Amazing Street Art from Plastic Jesus
From the crowded urban streets of Los Angeles, California comes a street artist known as Plastic Jesus. He creates incredible and controversial art installations, such as a giant mouse-trap with credit cards as bait, a fake grave with flowers and a mock rifle positioned as a headstone for the 11,458 people killed during 2011 and 2012 with automatic weapons or a giant spilled can of Mountain Dew cordoned off as if it were toxic waste. He consistently creates public mixed-media pieces that point out the negative aspects of our culture into something thought provoking. The installations above are titled as followed:
- Stop Making Stupid People Famous
- Credit Trap
- Toxic Hazard
- No Kardashians
- American Excess
- RIP 11,458
If you think a woman in a tan vinyl bra and underwear, grabbing her crotch and grinding up on a dance partner is raunchy, trashy, and offensive but you don’t think her dance partner is raunchy, trashy, or offensive as he sings a song about “blurred” lines of consent and…
One of the first things you learn as an entrepreneur is that on some level, you’re only as good as your pitch. The accelerators reinforce this by teaching you the art of storytelling, a skill that helps an investor sign a term sheet as much as it helps the father of a young child decide to take a…
His story is one shrouded in mystery, almost lost forever, intertwined with secret societies, hidden codes, otherworldly theories and seemingly impossible inventions before his time. Unseen for decades and salvaged by a junk dealer in the 1960s from a trash heap outside a house in Texas, his entire body of work would later go on […]
Charles Dellschau and the Sonora Aero Club of the mid-1800s
The library brings together content from Open Source providers and top global publishers. It is designed for low-bandwidth environments through the use of a local network topology. The platform is designed to be device agnostic. That means it can be accessed via mobile phones, e-readers or even low-cost tablets.
I met the nice people of Library for All at BEA on Friday. Check out all the cool things they are doing!
News! I launched a Kickstarter project called FLAW FEST! It’s a stand-up comedy show (that I debuted on JoCoCruiseCrazy) and an album of songs inspired by the comedy show with music from Paul & Storm, Molly Lewis, The Doubleclicks, Mike Phirman, John Munson, The Sevateem,…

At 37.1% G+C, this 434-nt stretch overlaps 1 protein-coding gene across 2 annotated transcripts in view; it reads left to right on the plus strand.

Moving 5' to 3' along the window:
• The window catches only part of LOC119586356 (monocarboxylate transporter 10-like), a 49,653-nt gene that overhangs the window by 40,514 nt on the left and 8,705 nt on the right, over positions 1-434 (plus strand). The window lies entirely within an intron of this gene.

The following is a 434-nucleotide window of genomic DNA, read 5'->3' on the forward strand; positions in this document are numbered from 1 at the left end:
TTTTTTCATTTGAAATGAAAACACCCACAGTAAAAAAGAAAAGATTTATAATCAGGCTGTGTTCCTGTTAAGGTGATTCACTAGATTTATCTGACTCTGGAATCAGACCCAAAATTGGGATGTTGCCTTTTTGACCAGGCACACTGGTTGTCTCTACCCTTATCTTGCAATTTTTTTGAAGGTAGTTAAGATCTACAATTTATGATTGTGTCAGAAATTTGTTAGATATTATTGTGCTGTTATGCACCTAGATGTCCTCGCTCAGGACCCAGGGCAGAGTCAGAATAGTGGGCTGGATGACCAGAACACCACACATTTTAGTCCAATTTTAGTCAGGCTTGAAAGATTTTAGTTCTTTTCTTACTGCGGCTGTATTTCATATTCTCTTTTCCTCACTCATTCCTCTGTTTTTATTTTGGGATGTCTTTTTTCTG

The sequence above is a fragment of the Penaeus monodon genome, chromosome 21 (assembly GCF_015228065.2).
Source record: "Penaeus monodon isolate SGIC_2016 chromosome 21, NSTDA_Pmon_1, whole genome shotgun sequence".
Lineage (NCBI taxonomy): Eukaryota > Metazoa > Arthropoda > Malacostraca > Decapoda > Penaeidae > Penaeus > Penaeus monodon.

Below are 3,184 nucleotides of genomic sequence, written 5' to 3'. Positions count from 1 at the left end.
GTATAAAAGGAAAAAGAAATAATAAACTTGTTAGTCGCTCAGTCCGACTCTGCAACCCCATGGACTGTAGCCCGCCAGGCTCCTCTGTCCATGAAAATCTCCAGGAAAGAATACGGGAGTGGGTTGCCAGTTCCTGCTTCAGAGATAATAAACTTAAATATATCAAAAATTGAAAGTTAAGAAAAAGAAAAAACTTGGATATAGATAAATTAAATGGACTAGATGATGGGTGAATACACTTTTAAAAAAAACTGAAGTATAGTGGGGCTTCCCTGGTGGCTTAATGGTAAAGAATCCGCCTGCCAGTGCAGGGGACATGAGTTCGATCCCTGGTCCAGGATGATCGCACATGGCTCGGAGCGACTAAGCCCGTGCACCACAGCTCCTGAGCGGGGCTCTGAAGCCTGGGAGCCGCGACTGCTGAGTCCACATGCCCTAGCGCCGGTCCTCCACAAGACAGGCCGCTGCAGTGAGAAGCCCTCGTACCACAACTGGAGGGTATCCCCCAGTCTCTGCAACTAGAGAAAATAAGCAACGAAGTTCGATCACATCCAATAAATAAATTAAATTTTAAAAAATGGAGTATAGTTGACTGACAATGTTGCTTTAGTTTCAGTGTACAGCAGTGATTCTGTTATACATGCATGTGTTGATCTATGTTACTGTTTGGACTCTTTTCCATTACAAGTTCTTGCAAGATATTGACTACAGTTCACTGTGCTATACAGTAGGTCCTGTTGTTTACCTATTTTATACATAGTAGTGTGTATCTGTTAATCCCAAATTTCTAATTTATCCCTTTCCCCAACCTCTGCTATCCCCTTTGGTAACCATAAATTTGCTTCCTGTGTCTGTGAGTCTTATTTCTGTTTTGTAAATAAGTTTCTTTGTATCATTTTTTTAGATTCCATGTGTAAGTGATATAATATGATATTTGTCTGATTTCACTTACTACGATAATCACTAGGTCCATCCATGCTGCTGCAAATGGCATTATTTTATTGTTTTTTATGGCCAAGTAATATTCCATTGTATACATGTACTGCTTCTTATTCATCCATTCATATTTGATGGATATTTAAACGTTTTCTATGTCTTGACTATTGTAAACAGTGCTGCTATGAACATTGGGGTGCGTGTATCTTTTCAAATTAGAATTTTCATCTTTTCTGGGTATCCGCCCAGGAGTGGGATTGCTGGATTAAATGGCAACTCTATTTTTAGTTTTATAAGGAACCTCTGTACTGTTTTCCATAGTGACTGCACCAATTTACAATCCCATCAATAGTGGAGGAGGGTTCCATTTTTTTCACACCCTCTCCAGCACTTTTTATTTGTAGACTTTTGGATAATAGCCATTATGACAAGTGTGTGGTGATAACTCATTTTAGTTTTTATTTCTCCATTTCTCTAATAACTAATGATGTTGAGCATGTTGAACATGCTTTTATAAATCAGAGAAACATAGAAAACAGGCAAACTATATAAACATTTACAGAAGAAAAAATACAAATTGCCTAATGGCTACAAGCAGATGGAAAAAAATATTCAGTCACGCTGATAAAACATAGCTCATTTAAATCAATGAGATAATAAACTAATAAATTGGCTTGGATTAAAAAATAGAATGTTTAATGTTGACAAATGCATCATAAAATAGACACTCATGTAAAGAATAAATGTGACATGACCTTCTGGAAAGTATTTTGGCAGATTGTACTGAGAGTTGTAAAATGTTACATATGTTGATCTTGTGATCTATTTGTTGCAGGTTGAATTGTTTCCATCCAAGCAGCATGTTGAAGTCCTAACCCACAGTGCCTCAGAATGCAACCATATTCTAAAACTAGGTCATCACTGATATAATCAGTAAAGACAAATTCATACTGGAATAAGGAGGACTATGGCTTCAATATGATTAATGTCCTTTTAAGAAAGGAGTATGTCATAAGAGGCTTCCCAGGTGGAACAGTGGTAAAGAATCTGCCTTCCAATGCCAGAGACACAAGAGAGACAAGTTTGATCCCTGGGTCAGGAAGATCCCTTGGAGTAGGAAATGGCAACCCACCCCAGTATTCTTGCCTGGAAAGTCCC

He is funny. Please consider supporting him
This is a genderflip of this article in The Atlantic. Lately I’ve started to get pretty frustrated by the fact that “Parenting” seems to be synonymous with “Motherhood” in our media. Parenting groups are labeled “Mom’s” groups, completely leaving out and marginalizing committed fathers. Many magazines and websites have Parenting sections under the “Women’s” section. This kind of language around parenting hurts everybody - it leaves out men and assumes parenting duties are a woman’s domain.
This flipped article explores what it might look like if our culture accepted fathers’ yearning for children as much as mothers’, and if we lauded the care-taking, nurturing side of masculinity.
Childless men have found other ways to nurture—including adopting pets and providing guidance to young relatives and school-age boys.
According to the Pew Research Center, the number of American men without children has risen to an all-time high of 1 in 5, a jump since the 1970s when 1 in 10 men ended their childbearing years without having a baby. But many men without kids still have what we think of as a “paternal instinct”—an innate desire to love, care for and nurture someone or something.
There’s a new kind of parenthood that many men in their late 30’s and early 40’s are gravitating to—one that doesn’t involve tucking a little one in bed at night, or nursing him through a cold—but that is fulfilling nonetheless. We have found a way to be fathers without actually being parents.